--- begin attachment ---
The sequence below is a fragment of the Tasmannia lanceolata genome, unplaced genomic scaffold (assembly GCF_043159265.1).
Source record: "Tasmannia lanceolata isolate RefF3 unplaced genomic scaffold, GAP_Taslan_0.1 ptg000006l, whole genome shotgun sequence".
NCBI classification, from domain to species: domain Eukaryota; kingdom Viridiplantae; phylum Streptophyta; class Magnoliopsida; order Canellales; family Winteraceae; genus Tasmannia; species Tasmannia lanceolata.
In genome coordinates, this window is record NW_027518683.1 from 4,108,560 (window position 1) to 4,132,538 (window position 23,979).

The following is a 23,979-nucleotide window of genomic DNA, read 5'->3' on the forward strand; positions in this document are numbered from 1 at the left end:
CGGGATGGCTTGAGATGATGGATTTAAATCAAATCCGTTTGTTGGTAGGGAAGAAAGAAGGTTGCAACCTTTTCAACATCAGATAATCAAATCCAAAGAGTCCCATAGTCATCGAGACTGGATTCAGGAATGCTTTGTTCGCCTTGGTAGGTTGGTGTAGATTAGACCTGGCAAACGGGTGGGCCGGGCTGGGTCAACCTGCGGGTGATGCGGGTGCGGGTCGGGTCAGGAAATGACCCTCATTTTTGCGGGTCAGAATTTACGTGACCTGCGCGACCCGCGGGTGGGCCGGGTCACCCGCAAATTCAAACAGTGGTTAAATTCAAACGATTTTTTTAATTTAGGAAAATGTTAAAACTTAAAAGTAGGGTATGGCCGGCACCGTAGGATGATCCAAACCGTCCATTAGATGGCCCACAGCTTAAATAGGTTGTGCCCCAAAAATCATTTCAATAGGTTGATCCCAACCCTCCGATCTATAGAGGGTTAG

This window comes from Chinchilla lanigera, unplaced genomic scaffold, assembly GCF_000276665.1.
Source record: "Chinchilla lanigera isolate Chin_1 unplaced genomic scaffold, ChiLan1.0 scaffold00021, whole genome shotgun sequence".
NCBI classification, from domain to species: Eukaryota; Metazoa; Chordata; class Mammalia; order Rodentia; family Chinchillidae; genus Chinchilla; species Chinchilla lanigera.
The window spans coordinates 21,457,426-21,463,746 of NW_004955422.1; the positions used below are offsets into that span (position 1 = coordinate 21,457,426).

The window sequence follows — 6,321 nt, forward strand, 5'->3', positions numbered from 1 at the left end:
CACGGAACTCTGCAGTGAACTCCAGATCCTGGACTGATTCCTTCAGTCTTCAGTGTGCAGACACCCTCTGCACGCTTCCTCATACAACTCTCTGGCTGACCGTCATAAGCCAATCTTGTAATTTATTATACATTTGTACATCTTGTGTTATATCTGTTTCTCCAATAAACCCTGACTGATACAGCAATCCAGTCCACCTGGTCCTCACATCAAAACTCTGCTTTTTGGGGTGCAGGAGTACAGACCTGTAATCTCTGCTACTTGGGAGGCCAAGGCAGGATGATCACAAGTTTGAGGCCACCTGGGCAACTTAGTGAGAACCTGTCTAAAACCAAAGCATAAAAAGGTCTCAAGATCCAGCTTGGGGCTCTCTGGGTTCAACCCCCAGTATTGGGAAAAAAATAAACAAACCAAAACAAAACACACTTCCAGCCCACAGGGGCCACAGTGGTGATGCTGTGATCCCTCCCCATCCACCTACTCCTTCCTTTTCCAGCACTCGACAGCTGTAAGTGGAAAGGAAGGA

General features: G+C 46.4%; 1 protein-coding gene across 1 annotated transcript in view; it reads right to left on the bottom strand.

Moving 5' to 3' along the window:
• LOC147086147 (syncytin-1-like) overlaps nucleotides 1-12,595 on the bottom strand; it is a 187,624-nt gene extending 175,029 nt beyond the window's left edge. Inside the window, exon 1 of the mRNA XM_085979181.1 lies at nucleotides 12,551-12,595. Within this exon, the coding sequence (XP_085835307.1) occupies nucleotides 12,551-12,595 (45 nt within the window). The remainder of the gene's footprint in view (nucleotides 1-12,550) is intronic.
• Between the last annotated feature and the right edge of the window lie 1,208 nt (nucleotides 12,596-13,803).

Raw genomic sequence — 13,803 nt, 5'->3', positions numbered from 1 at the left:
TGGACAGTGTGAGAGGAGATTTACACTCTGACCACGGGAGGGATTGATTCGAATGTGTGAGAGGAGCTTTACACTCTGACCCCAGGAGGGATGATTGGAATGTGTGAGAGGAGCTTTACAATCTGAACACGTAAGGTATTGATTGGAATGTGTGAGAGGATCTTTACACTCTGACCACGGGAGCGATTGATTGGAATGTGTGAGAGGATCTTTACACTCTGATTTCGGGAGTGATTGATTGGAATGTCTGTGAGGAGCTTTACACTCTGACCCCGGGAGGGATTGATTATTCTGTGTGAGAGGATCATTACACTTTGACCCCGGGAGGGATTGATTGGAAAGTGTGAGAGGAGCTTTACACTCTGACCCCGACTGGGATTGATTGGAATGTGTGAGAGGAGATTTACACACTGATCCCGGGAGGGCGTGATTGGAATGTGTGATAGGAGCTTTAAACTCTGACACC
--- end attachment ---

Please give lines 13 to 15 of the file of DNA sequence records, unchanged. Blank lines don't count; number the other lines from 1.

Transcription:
General features: G+C 46.4%; 1 protein-coding gene across 1 annotated transcript in view; it reads right to left on the bottom strand.

Moving 5' to 3' along the window:
• LOC147086147 (syncytin-1-like) overlaps nucleotides 1-12,595 on the bottom strand; it is a 187,624-nt gene extending 175,029 nt beyond the window's left edge. Inside the window, exon 1 of the mRNA XM_085979181.1 lies at nucleotides 12,551-12,595. Within this exon, the coding sequence (XP_085835307.1) occupies nucleotides 12,551-12,595 (45 nt within the window). The remainder of the gene's footprint in view (nucleotides 1-12,550) is intronic.